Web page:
Try to stick to the same thread. Parallel story should have just one thread and one problem with a resolution. Just make sure that you keep to the main structures!! You can add details and characters as long as we’re working towards the resolution of the problem.
These are some notes from the coaching session with Michelle Kindt:
When a story crashes and burns, just abandon it. You can have them draw 6 boxes and have them draw the story as you re-tell. Or, you cannot finish it and have the students finish it as homework…
When a kid really talks a lot in the TL, give them praise, let them finish and then say “don’t be intimidated by _____, she’s special and this is coming really quickly to her.”
Michelle used index cards as circling cards for each statement. Character 1 wants to have dinner with character 2. Keep other ideas for the characters or verb written down there for circling. She has them numbered so she can go through the circling easier.
"We can get our kids to love French so much that they keep taking it or so much that they travel. This leads to world peace…" Michelle Kindt-French coach What a beautiful thought. I'm an optimist too! Wouldn't it be nice if we were making such a huge difference in our classrooms every day??
Tuesday, July 20, 2010
Okay, here's what I took away from this session, my goals for infusing culture into my class:
- use history and biographies as stories and reading
- use French art to teach colors, body parts, family, etc
- use children's tales and compare them to well-known American stories (ex. Asterix v. Mickey Mouse)
- Use costumes!!
Barb told us about her Frida unit. This is how she works the biography of Frida into her lesson plans:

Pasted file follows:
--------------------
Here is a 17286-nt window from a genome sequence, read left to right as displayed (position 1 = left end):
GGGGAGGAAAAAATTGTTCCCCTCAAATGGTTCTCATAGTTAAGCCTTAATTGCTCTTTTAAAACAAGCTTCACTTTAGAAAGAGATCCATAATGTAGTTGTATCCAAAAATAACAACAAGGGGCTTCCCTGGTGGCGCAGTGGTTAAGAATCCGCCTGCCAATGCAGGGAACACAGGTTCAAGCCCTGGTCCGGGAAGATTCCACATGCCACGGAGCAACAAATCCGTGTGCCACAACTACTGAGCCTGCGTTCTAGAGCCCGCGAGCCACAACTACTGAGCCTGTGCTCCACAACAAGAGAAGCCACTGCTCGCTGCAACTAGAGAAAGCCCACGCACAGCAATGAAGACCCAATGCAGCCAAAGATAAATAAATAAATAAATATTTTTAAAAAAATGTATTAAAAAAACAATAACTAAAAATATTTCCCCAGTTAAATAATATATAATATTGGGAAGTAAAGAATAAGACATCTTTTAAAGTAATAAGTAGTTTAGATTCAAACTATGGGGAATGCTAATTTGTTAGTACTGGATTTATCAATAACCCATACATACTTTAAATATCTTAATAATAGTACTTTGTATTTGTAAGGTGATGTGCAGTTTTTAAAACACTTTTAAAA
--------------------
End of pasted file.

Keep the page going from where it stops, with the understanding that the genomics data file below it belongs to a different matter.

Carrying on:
- Establish meaning of new vocabulary the first day
- 2-4th day: tell about the life of Frida using actors, visuals, and props. There should be at least 3 phases in her life (childhood, young adulthood, old age)
- Show the works on the 5th day, using a jigsaw activity. Each student gets a questionaire about art (What jumps out to you? What is the feeling of the painting? How do you think the artist felt when he/she was painting this? etc) with a color and a number on it. The colors group the students to a particular painting. The students get together and discuss the painting to become "experts" at that particular painting. Then, they are grouped by number so that each group has one "expert" for each painting. The number groups travel around the room and the expert tells what his/her group found out about the painting...more discussion.
I LOVE this idea and can't wait to steal it. I would also like to add a day where the students mimic the style of the artist.
Monday, July 19, 2010
Here are some gems I got from the mouth of the guru:
- As he was setting up the class, he said to all of us "I can't feel that this is hard. To me, speaking Spanish is as easy as speaking English. You have to help me. If you stop me, I appreciate it." He really created a climate of encouragement for all students, in my opinion. I feel like I ask students to stop me, but I don't make them understand how important it is or how much I want them to do it.
- He also said that when he asked a question where he wanted us to guess, it had to be a proper noun or in Spanish, because this story is a Spanish story and it doesn't have any English in it. I really liked that. I have a hard time keeping my classes in French...but he does it in such a way that is really magical.